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Trump interview with George Stephanopoulos, explained

ABC's George Stephanopoulos spent 30 hours with President Donald Trump during the last two days of the week, producing a one-hour television interview that covered the entire poll from 2020 until the president's anger over Mick Mulvaney who coughed at the oval office. And maybe the best way to understand this is juxtaposing with another interview given by Trump last week.

Friday – after a detrimental video excerpt from Stephanopoulos' interview was published but before everything was aired – Trump called for his favorite TV show, Fox and friends, for another long interview. But the hosts refused to challenge Trump significantly, and the interview produced very little news. This is quite normal for Trump, who often makes himself available only to ask questions of interviewers ranging from simple to friendly.

Stephanopoulos' lengthy interview with the president, which was fully broadcast on ABC Sunday night, is relieved. Stephanopoulos has repeatedly challenged false claims and conspiracy theories with which Trump generally distances himself. As a result, the interview resulted in a number of titles, most of which are detrimental to Trump.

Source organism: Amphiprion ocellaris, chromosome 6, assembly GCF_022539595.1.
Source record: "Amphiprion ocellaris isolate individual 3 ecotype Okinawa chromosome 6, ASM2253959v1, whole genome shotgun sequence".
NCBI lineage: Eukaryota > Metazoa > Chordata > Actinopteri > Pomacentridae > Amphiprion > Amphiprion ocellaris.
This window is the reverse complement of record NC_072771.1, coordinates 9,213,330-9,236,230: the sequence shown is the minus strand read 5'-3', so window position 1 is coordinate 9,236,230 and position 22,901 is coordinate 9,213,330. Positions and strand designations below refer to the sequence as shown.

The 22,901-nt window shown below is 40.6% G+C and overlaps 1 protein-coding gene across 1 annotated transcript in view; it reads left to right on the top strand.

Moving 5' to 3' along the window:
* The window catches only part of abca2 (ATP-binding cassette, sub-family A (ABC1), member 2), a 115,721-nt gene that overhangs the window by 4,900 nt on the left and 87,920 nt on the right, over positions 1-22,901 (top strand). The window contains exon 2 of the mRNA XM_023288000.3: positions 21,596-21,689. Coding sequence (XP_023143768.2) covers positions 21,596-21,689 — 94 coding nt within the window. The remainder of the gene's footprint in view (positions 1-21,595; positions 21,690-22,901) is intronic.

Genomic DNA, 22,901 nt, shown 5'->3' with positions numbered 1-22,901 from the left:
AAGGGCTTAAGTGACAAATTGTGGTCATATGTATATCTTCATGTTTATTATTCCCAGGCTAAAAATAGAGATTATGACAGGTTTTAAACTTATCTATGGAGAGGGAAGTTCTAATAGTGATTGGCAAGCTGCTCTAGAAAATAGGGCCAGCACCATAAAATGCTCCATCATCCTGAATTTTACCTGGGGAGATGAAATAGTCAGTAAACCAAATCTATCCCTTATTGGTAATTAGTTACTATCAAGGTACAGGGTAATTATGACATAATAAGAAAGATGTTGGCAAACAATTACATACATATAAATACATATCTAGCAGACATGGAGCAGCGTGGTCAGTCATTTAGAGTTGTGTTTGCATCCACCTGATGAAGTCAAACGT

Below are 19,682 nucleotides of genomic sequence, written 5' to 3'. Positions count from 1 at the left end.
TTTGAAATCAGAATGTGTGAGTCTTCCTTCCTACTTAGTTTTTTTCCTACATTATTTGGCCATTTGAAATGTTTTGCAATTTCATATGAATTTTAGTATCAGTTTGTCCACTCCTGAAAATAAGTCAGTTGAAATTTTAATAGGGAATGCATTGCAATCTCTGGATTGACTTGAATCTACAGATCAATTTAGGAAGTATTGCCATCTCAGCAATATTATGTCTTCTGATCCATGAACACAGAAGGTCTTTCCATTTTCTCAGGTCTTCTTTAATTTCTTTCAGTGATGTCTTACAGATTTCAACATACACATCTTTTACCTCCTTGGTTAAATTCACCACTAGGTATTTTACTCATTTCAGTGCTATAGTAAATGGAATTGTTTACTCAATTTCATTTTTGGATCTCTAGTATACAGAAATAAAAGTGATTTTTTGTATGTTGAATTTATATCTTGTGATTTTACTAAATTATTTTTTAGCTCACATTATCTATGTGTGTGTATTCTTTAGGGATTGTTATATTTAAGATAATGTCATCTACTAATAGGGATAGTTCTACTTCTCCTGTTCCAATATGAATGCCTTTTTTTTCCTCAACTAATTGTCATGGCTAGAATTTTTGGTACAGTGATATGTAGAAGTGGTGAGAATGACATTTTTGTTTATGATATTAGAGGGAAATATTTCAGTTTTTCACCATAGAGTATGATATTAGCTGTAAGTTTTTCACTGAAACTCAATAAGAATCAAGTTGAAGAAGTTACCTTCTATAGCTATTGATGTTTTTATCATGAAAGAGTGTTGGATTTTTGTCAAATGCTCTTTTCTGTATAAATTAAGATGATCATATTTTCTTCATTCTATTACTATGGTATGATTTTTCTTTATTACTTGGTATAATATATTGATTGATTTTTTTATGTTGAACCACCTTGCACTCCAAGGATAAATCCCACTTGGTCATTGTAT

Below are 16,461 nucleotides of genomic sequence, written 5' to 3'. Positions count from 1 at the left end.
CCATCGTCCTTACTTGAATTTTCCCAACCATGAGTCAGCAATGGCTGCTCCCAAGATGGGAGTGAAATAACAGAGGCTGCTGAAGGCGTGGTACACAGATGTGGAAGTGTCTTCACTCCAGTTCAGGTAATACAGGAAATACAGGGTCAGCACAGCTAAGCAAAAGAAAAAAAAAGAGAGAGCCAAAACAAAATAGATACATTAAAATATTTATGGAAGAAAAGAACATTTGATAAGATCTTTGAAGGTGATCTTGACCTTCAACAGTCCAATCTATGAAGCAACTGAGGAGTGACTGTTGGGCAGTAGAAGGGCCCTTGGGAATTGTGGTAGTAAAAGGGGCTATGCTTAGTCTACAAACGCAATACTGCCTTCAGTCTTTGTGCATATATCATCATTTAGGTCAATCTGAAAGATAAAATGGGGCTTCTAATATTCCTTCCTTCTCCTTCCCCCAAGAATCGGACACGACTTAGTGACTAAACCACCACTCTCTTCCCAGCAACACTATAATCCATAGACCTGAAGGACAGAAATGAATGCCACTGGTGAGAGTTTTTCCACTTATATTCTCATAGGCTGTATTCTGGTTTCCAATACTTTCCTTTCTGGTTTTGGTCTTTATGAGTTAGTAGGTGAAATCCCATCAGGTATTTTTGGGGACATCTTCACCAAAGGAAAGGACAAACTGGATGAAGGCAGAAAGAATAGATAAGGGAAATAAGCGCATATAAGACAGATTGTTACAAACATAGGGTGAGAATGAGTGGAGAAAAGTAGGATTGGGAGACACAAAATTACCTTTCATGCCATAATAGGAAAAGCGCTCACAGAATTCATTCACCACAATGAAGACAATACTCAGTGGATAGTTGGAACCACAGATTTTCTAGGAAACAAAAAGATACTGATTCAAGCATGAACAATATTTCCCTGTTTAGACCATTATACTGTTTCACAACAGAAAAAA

At one point, Trump, frustrated by Stephanopoulos' stubborn refusal to make false statements about the Mueller report, even called him a "wise little man."

But beyond the gross insults, the interview highlights issues ranging from Trump's re-election strategy to the fragility of the conspiracy theories he has put forward about the FBI. Here are some key moments and takeaways.

Trump abandons the game of foreign interference

The first and perhaps most remarkable video clip of Trump's interview by Stephanopoulos was released on Wednesday night. In this document, Trump said he was prepared to accept that his Democratic opponents would be subject to deadlock from a foreign entity – a willingness in contradiction to the post of FBI director, Christopher Wray, who testified before the Congress that candidates should contact the FBI in such a case.

"The FBI director is wrong," proclaimed Trump when Stephanopoulos spoke of the post of FBI director he had chosen. "It's not about interference, it's about information."

Trump's highly criticized comments provide perhaps the most striking illustration to date: he is not serious in his intention to prevent the kind of foreign interference his campaign benefited in 2016.